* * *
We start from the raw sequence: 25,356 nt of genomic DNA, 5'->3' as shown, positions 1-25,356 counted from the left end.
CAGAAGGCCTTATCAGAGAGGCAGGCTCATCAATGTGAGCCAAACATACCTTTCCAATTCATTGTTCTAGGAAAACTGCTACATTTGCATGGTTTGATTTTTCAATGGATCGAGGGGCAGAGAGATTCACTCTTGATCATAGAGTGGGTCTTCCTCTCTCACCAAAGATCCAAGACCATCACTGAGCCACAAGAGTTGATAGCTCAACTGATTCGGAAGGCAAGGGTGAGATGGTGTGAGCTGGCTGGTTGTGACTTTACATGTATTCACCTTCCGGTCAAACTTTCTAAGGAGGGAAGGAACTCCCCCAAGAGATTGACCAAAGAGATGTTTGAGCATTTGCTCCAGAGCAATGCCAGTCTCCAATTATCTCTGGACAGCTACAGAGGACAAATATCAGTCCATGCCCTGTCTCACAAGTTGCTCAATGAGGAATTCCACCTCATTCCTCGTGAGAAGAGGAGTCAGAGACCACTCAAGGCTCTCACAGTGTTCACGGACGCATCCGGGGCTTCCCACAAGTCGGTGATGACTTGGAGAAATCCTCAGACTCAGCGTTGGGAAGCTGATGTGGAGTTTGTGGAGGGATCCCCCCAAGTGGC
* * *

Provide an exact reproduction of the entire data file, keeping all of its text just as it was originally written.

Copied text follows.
We start from the raw sequence: 25,356 nt of genomic DNA, 5'->3' as shown, positions 1-25,356 counted from the left end.
CAGAAGGCCTTATCAGAGAGGCAGGCTCATCAATGTGAGCCAAACATACCTTTCCAATTCATTGTTCTAGGAAAACTGCTACATTTGCATGGTTTGATTTTTCAATGGATCGAGGGGCAGAGAGATTCACTCTTGATCATAGAGTGGGTCTTCCTCTCTCACCAAAGATCCAAGACCATCACTGAGCCACAAGAGTTGATAGCTCAACTGATTCGGAAGGCAAGGGTGAGATGGTGTGAGCTGGCTGGTTGTGACTTTACATGTATTCACCTTCCGGTCAAACTTTCTAAGGAGGGAAGGAACTCCCCCAAGAGATTGACCAAAGAGATGTTTGAGCATTTGCTCCAGAGCAATGCCAGTCTCCAATTATCTCTGGACAGCTACAGAGGACAAATATCAGTCCATGCCCTGTCTCACAAGTTGCTCAATGAGGAATTCCACCTCATTCCTCGTGAGAAGAGGAGTCAGAGACCACTCAAGGCTCTCACAGTGTTCACGGACGCATCCGGGGCTTCCCACAAGTCGGTGATGACTTGGAGAAATCCTCAGACTCAGCGTTGGGAAGCTGATGTGGAGTTTGTGGAGGGATCCCCCCAAGTGGC